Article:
Emissions reduction is an important goal, but as a compass for political action, it’s useless. Whoever places CO2 atmospheric measurements and temperature curves at the foreground of the climate debate hopes, by virtue of being “objective” and “scientific”, to gain traction across all parties and camps. But the conclusions that we draw from scientific facts are never neutral. If people in Zimbabwe using solar cookers offsets the carbon footprint of frequent fliers, it might cancel out somehow in an Excel chart—but according to my values, it is anything but climate justice.
The left-wing climate justice movement is well aware that greenhouse gas emissions are merely the symptom of a series of interwoven crises. Nevertheless, this kind of intersectional analysis has, to this day, hardly been reflected in the sites of their protests—in recent years, primarily at the major sources of emissions. Our ideas for transforming society have to find a way into the conversation somehow. Images of protestors at “sites of destruction” clearly get across the demand to shut down the fossil fuel industry. But to do so would lead to massive job loss—a problem that we as a society still have no good answer for.
It was and remains urgently necessary to wage concrete defensive campaigns against highways and power plants, and to draw attention to social conflicts. But the climate movement should also take action that emphasizes common ground with other interest groups.
Instead of arguing about whether terms like capitalism and growth should appear in our shared resolutions, we should outline first steps for translating our demands into agreed-upon measures that have potential to gain traction. This might include reduced working hours, investing in healthcare and education, or “putting caregiving at the centre of economic activity, in order to value it and ensure that it is fairly allocated”.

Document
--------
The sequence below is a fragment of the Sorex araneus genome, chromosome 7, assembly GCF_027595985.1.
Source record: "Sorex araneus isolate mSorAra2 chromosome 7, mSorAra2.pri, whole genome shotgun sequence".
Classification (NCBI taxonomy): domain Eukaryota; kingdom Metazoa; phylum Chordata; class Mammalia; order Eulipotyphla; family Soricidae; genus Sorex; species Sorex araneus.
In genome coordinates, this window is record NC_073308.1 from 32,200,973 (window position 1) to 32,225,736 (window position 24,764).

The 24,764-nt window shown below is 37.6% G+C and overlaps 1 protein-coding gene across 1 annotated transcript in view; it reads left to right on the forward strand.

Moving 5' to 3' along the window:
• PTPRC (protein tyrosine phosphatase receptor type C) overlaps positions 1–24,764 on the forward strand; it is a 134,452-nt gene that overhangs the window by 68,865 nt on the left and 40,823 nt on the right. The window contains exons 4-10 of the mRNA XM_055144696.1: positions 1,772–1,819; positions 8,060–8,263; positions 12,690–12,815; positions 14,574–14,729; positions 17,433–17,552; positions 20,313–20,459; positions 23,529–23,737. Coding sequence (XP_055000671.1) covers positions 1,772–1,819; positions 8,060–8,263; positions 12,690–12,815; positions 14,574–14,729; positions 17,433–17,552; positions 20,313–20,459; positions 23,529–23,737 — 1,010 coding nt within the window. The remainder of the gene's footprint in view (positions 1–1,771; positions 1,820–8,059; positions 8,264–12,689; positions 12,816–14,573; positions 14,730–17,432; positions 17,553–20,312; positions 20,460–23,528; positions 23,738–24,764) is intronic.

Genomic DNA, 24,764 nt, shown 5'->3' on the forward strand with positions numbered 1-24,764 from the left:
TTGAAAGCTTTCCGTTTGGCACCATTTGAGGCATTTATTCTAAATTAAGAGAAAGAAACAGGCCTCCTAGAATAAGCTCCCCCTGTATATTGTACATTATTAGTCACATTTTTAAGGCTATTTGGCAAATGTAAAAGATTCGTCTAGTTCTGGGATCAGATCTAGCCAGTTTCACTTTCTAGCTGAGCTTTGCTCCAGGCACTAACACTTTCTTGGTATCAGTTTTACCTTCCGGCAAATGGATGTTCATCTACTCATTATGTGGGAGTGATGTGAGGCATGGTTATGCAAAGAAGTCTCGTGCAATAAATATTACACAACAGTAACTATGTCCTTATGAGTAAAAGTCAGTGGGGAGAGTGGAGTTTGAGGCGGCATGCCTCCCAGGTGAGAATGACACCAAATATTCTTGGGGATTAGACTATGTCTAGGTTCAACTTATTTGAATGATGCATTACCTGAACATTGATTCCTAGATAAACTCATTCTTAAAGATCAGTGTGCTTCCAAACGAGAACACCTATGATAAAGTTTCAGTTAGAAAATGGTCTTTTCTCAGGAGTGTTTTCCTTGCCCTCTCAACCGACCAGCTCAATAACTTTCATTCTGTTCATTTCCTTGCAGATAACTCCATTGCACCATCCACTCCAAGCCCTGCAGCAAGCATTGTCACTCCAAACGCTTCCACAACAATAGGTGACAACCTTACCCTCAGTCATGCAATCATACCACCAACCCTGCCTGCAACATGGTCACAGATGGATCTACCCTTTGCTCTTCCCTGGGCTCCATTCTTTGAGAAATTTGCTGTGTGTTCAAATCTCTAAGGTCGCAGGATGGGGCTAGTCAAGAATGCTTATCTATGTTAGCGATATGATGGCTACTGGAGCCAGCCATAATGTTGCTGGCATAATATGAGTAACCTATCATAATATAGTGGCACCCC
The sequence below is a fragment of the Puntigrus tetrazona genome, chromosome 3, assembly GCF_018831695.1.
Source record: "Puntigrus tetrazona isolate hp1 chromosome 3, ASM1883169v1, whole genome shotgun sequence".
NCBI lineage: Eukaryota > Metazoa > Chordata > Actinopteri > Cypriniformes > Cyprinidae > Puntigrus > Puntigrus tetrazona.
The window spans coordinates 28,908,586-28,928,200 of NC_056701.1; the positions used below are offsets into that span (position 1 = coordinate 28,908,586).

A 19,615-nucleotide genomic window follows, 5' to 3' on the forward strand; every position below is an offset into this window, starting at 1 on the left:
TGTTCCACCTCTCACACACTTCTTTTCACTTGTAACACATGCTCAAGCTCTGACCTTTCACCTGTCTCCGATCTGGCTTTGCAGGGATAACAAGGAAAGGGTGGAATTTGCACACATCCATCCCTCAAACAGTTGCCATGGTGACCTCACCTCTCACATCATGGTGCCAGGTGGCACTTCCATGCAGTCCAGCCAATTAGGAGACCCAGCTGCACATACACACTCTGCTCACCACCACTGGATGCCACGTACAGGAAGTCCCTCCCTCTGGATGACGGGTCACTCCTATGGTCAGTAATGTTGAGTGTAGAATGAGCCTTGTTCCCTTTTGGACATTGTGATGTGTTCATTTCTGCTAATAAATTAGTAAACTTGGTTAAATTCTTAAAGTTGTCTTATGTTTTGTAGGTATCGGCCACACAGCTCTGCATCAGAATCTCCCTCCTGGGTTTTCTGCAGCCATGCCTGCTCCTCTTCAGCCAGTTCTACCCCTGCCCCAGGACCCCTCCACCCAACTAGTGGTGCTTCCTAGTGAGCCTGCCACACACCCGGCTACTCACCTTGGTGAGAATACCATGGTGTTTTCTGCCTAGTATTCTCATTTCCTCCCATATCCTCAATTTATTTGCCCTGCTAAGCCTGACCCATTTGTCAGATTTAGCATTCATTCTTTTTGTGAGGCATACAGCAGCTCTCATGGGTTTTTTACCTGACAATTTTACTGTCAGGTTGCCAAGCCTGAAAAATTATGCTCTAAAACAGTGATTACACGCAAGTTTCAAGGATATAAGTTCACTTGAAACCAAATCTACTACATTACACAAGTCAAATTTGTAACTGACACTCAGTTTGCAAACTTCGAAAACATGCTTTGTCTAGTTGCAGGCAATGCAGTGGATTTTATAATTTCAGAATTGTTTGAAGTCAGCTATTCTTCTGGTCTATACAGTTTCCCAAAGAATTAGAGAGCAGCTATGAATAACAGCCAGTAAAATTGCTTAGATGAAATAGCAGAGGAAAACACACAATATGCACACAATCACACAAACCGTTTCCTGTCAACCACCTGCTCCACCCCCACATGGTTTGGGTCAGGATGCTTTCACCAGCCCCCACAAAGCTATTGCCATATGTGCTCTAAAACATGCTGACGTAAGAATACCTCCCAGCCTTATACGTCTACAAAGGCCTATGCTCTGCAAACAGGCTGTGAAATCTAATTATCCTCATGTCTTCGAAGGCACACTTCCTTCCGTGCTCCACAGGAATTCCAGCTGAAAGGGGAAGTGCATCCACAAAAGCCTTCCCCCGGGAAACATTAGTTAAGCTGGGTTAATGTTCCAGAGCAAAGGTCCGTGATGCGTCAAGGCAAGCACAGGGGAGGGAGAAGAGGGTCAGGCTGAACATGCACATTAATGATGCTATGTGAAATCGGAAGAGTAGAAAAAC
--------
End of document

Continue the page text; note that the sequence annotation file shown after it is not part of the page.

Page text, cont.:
In many instances, this has already begun. In June, for example, climate groups in Berlin called for hospital workers to rally under the slogan “Coal for hospitals instead of power plants” (the German word for coal, Kohle, is also slang for money). Instead of inviting overworked hospital staff to protest by sitting in front of coal trains, the groups also supported their demands for more staff, better working conditions, and greater financial recognition. This collaboration produced a lasting network that advocates for putting people’s needs and rights at the centre of public services—instead of corporate profits. If we succeed in shifting social power relations in this sense, emissions will sink all by themselves.
We need to be everywhere that people are fighting for better working and living conditions, for the redistribution of wealth and for democracy—in short, wherever human rights are at stake. That’s how we will discover what unites us. I would like us to pitch a tent so broad that people from diverse social sectors can come together beneath it—and by doing so, form a broad base committed to a just and ecologically sustainable social transformation.
Dorothee Häußermann organizes campaigns for climate justice and phasing out coal, writes columns and political novels (Wind aus Nord-Süd), and is an activist worker for the Bewegungsstiftung. The article was first published on rosalux.de.